FYI: Sodium Citrate has about 1000mg sodium per tsp. Table salt is about 2000mg sodium per tsp. … Using sodium citrate in place of table salt allows your gut to tolerate more sodium consumption during training. Sodium citrate has 3 sodium molecules for every 1 citrate molecule. Sodium chloride has 1 sodium molecule for every 1 chloride molecule. That means that for the same amount of sodium consumption, there will be a greater number of molecules ingested, if using table salt, rather than sodium citrate. Osmolarity is the number of molecules per unit volume of solution. Our gastrointestinal tracts are sensitive to very high osmolarity solutions. During normal daily living, consumption of very high osmolar solutions (lots of molecules per liter) causes a laxative effect 20-60 minutes after consumption. During exercise, it causes gut cramping, THEN a laxative effect. My personal experience with this can be described as “not fun!”

When I read this, a light bulb went off. I certainly have had issues with cramping on long, hot, rides where I was mainlining drink mix high in table salt. If you’ve also experienced that, this might be why.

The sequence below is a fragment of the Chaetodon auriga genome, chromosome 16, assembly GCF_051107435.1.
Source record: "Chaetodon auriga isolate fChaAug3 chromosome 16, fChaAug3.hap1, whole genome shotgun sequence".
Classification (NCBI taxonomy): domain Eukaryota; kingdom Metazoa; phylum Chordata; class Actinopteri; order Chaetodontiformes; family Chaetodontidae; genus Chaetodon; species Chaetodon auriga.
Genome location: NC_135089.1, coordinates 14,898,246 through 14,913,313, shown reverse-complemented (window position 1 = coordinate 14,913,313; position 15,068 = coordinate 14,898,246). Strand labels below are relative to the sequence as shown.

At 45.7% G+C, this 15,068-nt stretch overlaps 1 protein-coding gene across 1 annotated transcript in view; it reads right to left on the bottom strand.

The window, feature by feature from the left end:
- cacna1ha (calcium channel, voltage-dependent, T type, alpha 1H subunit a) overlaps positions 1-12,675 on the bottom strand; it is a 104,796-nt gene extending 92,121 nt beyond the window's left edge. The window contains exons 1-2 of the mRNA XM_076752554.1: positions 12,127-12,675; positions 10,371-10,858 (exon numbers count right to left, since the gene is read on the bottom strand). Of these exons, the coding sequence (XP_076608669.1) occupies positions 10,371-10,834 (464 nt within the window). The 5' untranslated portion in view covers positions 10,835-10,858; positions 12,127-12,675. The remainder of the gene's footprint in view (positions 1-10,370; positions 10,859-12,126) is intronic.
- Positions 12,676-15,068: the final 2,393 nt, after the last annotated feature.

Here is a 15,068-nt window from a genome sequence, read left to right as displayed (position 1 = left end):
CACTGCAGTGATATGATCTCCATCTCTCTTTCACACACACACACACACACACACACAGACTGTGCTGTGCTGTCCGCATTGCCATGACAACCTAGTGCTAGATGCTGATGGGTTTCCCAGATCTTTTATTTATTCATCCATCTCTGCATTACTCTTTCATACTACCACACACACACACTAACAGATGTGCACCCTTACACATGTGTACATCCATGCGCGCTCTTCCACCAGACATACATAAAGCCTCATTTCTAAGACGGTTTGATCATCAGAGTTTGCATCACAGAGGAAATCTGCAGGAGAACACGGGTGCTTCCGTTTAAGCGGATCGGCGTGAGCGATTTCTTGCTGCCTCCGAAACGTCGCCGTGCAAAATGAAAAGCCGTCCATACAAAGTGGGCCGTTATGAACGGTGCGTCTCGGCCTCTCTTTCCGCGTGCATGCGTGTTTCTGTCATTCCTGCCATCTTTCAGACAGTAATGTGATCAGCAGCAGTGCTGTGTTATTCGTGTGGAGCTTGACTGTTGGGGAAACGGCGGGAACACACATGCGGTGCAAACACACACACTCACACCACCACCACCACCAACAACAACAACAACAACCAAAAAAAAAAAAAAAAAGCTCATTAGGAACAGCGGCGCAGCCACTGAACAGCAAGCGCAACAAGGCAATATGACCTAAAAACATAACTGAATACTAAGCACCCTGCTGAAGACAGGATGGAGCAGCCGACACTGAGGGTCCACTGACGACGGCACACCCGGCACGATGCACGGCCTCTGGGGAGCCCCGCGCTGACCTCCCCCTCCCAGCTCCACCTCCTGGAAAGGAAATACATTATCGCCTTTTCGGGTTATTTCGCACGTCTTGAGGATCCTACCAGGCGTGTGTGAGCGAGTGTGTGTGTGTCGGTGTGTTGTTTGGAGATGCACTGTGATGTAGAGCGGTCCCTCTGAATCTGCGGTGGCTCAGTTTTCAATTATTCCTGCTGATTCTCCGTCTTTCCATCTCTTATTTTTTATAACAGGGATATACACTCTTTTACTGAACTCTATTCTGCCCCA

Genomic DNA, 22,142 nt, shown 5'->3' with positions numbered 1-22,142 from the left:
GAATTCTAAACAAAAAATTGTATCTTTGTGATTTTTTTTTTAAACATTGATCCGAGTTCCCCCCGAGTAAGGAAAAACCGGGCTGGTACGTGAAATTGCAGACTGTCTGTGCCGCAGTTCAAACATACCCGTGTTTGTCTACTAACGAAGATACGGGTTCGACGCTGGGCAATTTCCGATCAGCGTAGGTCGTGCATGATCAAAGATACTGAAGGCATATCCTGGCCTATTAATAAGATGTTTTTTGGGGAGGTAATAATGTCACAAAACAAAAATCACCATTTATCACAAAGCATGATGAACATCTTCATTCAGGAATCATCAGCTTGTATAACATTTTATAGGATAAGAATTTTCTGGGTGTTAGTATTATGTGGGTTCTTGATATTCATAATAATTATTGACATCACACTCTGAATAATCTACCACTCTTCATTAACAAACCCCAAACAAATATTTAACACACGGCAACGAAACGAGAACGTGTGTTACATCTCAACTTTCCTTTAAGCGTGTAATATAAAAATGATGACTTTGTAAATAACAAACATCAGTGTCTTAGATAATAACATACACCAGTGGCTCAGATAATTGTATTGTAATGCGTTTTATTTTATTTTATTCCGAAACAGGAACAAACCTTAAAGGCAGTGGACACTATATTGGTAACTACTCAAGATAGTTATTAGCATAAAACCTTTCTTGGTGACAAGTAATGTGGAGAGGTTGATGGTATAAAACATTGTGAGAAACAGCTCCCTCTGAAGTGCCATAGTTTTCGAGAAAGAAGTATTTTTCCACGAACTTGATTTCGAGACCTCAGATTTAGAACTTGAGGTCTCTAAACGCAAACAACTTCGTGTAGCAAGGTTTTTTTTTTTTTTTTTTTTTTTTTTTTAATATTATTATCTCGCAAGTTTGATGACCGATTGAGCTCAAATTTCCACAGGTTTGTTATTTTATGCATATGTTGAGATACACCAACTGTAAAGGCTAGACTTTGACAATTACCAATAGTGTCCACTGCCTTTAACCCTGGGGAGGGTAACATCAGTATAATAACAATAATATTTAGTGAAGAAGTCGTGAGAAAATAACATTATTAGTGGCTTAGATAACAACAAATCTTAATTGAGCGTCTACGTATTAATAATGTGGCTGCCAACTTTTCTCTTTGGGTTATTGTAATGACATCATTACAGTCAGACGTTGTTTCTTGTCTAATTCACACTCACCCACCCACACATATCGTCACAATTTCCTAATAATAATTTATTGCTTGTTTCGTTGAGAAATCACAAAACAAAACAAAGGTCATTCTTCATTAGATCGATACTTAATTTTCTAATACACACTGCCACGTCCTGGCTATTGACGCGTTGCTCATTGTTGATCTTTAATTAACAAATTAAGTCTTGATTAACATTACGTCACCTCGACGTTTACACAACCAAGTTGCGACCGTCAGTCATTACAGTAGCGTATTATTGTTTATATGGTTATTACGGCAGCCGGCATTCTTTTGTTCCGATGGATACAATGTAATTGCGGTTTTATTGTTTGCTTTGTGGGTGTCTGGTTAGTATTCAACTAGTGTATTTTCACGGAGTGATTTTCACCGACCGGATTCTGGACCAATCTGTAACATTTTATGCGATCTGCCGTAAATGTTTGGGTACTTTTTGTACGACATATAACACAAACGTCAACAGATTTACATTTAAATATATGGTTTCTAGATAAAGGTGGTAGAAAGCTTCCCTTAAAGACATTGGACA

The other key point is that because sodium is essential for your gut to absorb the glucose, and we lose sodium in our sweat. It’s critical to replace it and water (13) in sufficient quantities. If you don’t, those unabsorbed glucose molecules turn to gas. One of the more interesting nuances that I discovered here, is that when dealing with longer events (6+ hours), you might want to reduce the carb input downwards back towards 90 g/h over the course of the event. This is because it’s very difficult to maintain the necessary input of fluids over this duration; insufficient water in the body both decreases athletic performance, but also slows absorption – which can lead to gut issues if you stay on an aggressive carb schedule. If you are able to replace the water you’re losing, it should be fine to keep the carbs flowing, but that is really difficult to do.